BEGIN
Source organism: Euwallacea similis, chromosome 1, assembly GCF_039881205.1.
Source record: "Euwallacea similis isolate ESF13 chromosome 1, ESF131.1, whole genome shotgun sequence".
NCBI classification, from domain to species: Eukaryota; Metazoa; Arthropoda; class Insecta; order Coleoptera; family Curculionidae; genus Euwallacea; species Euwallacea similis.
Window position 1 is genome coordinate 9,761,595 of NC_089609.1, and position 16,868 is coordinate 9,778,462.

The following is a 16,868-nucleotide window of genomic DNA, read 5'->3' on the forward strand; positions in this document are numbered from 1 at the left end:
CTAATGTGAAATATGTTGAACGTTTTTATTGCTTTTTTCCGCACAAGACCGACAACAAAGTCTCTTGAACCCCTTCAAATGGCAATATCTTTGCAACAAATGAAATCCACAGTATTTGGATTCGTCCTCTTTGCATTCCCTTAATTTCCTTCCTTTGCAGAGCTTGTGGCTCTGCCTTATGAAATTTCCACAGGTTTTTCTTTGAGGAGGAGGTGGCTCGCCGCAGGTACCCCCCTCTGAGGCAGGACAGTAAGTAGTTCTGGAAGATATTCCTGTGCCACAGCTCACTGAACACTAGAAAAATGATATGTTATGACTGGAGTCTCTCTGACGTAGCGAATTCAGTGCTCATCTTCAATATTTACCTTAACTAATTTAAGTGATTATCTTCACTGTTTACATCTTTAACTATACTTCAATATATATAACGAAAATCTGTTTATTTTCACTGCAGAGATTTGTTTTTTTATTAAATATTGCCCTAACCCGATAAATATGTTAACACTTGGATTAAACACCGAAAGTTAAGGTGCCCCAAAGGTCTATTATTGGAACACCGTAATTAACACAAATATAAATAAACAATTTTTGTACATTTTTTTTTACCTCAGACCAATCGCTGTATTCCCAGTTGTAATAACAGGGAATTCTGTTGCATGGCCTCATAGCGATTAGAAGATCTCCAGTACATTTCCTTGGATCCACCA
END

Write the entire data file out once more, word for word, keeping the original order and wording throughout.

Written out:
Source organism: Euwallacea similis, chromosome 1, assembly GCF_039881205.1.
Source record: "Euwallacea similis isolate ESF13 chromosome 1, ESF131.1, whole genome shotgun sequence".
NCBI classification, from domain to species: Eukaryota; Metazoa; Arthropoda; class Insecta; order Coleoptera; family Curculionidae; genus Euwallacea; species Euwallacea similis.
Window position 1 is genome coordinate 9,761,595 of NC_089609.1, and position 16,868 is coordinate 9,778,462.

The following is a 16,868-nucleotide window of genomic DNA, read 5'->3' on the forward strand; positions in this document are numbered from 1 at the left end:
CTAATGTGAAATATGTTGAACGTTTTTATTGCTTTTTTCCGCACAAGACCGACAACAAAGTCTCTTGAACCCCTTCAAATGGCAATATCTTTGCAACAAATGAAATCCACAGTATTTGGATTCGTCCTCTTTGCATTCCCTTAATTTCCTTCCTTTGCAGAGCTTGTGGCTCTGCCTTATGAAATTTCCACAGGTTTTTCTTTGAGGAGGAGGTGGCTCGCCGCAGGTACCCCCCTCTGAGGCAGGACAGTAAGTAGTTCTGGAAGATATTCCTGTGCCACAGCTCACTGAACACTAGAAAAATGATATGTTATGACTGGAGTCTCTCTGACGTAGCGAATTCAGTGCTCATCTTCAATATTTACCTTAACTAATTTAAGTGATTATCTTCACTGTTTACATCTTTAACTATACTTCAATATATATAACGAAAATCTGTTTATTTTCACTGCAGAGATTTGTTTTTTTATTAAATATTGCCCTAACCCGATAAATATGTTAACACTTGGATTAAACACCGAAAGTTAAGGTGCCCCAAAGGTCTATTATTGGAACACCGTAATTAACACAAATATAAATAAACAATTTTTGTACATTTTTTTTTACCTCAGACCAATCGCTGTATTCCCAGTTGTAATAACAGGGAATTCTGTTGCATGGCCTCATAGCGATTAGAAGATCTCCAGTACATTTCCTTGGATCCACCA